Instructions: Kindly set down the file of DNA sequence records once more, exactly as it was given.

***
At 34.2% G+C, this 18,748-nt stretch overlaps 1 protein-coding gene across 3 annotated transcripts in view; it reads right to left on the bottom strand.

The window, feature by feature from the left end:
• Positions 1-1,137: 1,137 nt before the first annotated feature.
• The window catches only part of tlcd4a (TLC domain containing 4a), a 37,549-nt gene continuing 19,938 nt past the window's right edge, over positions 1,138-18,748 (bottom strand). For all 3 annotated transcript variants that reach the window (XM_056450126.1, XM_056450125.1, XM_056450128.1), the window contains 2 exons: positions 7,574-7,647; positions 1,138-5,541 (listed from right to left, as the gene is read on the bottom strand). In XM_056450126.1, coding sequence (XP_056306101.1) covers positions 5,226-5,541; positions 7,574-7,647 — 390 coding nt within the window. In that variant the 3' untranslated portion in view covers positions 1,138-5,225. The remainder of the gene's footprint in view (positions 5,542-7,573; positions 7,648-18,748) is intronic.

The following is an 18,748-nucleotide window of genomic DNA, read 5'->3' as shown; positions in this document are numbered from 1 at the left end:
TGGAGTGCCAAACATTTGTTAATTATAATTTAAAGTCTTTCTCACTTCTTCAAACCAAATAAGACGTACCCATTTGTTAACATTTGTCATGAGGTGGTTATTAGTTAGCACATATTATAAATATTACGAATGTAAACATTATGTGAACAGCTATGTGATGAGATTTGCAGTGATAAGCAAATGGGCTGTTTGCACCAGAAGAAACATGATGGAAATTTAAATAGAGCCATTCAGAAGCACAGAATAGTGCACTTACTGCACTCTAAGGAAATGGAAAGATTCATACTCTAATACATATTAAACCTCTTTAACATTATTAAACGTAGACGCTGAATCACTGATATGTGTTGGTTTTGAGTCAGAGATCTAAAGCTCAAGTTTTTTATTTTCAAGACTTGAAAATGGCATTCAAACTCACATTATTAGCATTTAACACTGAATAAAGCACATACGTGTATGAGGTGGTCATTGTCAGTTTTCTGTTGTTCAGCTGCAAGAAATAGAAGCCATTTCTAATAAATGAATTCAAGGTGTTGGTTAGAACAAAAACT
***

At 34.2% G+C, this 18,748-nt stretch overlaps 1 protein-coding gene across 3 annotated transcripts in view; it reads right to left on the bottom strand.

The window, feature by feature from the left end:
• Positions 1-1,137: 1,137 nt before the first annotated feature.
• The window catches only part of tlcd4a (TLC domain containing 4a), a 37,549-nt gene continuing 19,938 nt past the window's right edge, over positions 1,138-18,748 (bottom strand). For all 3 annotated transcript variants that reach the window (XM_056450126.1, XM_056450125.1, XM_056450128.1), the window contains 2 exons: positions 7,574-7,647; positions 1,138-5,541 (listed from right to left, as the gene is read on the bottom strand). In XM_056450126.1, coding sequence (XP_056306101.1) covers positions 5,226-5,541; positions 7,574-7,647 — 390 coding nt within the window. In that variant the 3' untranslated portion in view covers positions 1,138-5,225. The remainder of the gene's footprint in view (positions 5,542-7,573; positions 7,648-18,748) is intronic.

The following is an 18,748-nucleotide window of genomic DNA, read 5'->3' as shown; positions in this document are numbered from 1 at the left end:
TGGAGTGCCAAACATTTGTTAATTATAATTTAAAGTCTTTCTCACTTCTTCAAACCAAATAAGACGTACCCATTTGTTAACATTTGTCATGAGGTGGTTATTAGTTAGCACATATTATAAATATTACGAATGTAAACATTATGTGAACAGCTATGTGATGAGATTTGCAGTGATAAGCAAATGGGCTGTTTGCACCAGAAGAAACATGATGGAAATTTAAATAGAGCCATTCAGAAGCACAGAATAGTGCACTTACTGCACTCTAAGGAAATGGAAAGATTCATACTCTAATACATATTAAACCTCTTTAACATTATTAAACGTAGACGCTGAATCACTGATATGTGTTGGTTTTGAGTCAGAGATCTAAAGCTCAAGTTTTTTATTTTCAAGACTTGAAAATGGCATTCAAACTCACATTATTAGCATTTAACACTGAATAAAGCACATACGTGTATGAGGTGGTCATTGTCAGTTTTCTGTTGTTCAGCTGCAAGAAATAGAAGCCATTTCTAATAAATGAATTCAAGGTGTTGGTTAGAACAAAAACT